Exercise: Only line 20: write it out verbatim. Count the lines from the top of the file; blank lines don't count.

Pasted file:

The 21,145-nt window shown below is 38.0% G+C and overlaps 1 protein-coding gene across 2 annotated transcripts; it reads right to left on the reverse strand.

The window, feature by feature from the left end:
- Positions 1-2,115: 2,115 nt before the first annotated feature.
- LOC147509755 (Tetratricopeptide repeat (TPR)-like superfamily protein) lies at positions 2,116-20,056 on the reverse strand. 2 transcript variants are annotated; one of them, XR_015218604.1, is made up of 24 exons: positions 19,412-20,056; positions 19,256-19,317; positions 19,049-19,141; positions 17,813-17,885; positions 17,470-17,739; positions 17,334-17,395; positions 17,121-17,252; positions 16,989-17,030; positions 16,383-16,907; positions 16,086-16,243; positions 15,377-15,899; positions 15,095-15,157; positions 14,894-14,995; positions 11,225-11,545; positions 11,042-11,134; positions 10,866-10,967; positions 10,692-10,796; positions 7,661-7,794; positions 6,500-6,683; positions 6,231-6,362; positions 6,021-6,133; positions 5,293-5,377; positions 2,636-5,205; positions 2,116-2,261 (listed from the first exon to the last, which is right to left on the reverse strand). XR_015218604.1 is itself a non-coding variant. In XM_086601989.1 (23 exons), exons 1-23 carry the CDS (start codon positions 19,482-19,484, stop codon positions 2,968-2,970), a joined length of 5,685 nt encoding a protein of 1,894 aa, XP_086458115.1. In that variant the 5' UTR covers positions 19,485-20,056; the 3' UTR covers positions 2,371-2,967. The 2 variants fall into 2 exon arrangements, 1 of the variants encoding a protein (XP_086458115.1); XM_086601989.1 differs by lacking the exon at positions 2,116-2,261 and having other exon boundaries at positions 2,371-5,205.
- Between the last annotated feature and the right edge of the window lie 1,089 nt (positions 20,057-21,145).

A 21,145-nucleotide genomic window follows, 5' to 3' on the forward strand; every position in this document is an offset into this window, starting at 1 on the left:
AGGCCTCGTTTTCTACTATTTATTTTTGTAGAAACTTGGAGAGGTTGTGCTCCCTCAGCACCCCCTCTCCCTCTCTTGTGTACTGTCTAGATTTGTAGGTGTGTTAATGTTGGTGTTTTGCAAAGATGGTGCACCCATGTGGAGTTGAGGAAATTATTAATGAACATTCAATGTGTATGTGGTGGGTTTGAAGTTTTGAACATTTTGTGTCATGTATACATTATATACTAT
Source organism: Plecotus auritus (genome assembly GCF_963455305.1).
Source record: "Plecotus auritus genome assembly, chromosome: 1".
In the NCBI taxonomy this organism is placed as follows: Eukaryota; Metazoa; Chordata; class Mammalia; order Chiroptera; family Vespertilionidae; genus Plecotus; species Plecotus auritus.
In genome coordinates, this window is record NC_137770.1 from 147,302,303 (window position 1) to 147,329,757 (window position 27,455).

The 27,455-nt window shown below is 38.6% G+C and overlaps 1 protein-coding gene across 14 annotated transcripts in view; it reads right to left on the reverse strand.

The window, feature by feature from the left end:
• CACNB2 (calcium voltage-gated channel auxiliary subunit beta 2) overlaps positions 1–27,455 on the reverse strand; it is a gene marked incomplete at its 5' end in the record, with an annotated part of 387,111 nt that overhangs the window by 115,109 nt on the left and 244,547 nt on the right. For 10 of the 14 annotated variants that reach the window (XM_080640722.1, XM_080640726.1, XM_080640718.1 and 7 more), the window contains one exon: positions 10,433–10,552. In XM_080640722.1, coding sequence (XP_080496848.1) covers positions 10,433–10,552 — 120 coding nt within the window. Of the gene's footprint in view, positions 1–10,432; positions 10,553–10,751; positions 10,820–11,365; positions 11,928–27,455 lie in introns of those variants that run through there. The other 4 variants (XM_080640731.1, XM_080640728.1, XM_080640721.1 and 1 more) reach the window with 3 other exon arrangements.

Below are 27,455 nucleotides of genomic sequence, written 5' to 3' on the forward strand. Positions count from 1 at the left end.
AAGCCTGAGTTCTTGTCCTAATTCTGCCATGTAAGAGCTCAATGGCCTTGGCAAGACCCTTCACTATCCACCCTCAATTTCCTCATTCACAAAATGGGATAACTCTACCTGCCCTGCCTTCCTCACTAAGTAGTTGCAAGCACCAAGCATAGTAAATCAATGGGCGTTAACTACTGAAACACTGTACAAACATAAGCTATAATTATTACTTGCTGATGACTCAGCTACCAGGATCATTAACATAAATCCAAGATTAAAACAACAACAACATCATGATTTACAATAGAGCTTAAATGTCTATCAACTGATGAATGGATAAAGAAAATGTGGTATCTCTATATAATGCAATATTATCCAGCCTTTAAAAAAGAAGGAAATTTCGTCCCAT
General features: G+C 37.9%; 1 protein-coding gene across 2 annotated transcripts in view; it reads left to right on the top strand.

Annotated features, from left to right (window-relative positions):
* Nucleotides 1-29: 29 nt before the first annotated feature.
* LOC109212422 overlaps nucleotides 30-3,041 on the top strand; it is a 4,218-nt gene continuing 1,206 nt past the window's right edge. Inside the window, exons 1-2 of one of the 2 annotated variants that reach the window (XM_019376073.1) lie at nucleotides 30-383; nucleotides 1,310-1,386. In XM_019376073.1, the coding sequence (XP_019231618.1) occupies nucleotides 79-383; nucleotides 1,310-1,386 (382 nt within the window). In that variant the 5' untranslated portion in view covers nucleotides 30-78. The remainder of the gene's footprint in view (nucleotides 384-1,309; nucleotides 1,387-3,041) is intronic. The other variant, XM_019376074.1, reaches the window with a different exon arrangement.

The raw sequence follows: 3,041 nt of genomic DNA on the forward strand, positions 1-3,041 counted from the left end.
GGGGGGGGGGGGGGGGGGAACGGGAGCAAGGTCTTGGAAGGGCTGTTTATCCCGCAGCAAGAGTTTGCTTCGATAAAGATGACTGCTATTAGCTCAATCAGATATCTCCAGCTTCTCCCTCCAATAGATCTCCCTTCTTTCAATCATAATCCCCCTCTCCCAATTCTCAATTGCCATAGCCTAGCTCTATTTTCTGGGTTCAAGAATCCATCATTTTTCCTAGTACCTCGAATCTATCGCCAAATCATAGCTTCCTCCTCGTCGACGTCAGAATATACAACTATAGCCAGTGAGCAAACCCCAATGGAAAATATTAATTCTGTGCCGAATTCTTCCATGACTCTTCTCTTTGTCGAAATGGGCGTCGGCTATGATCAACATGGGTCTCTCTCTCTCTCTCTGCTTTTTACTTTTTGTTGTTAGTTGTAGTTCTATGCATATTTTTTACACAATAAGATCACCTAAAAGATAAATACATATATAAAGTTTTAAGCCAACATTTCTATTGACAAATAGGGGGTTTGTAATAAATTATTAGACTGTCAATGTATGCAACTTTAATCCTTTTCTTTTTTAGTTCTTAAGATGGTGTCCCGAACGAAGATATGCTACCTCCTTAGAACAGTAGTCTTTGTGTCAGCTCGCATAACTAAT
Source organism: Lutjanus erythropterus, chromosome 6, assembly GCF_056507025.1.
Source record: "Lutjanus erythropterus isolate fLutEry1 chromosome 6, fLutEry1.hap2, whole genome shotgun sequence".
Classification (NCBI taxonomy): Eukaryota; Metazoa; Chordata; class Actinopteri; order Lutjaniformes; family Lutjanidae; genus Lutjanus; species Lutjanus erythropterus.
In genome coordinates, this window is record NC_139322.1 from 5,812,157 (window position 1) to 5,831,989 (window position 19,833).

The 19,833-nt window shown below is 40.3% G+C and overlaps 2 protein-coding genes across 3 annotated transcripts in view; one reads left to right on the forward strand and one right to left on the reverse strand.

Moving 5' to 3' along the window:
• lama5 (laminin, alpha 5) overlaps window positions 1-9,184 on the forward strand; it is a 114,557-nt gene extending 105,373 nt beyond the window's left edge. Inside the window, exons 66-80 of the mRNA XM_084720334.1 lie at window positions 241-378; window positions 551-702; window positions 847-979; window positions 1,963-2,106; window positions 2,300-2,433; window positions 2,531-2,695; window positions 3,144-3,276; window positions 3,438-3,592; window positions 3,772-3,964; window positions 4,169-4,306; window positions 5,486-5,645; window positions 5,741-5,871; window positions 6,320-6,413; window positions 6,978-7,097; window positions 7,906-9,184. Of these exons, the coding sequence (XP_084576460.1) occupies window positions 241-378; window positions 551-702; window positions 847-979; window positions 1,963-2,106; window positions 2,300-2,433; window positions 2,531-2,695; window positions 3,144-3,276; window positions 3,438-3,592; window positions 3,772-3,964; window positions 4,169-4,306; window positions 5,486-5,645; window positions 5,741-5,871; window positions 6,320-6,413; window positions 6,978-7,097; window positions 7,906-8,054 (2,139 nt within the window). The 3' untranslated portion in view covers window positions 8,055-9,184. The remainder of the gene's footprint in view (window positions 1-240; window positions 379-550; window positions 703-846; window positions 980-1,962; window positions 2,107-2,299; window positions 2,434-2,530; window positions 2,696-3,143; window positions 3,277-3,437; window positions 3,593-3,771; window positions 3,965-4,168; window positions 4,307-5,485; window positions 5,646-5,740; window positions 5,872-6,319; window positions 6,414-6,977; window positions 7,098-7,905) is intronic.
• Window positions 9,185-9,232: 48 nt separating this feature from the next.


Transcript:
* LOC109212422 overlaps nucleotides 30-3,041 on the top strand; it is a 4,218-nt gene continuing 1,206 nt past the window's right edge. Inside the window, exons 1-2 of one of the 2 annotated variants that reach the window (XM_019376073.1) lie at nucleotides 30-383; nucleotides 1,310-1,386. In XM_019376073.1, the coding sequence (XP_019231618.1) occupies nucleotides 79-383; nucleotides 1,310-1,386 (382 nt within the window). In that variant the 5' untranslated portion in view covers nucleotides 30-78. The remainder of the gene's footprint in view (nucleotides 384-1,309; nucleotides 1,387-3,041) is intronic. The other variant, XM_019376074.1, reaches the window with a different exon arrangement.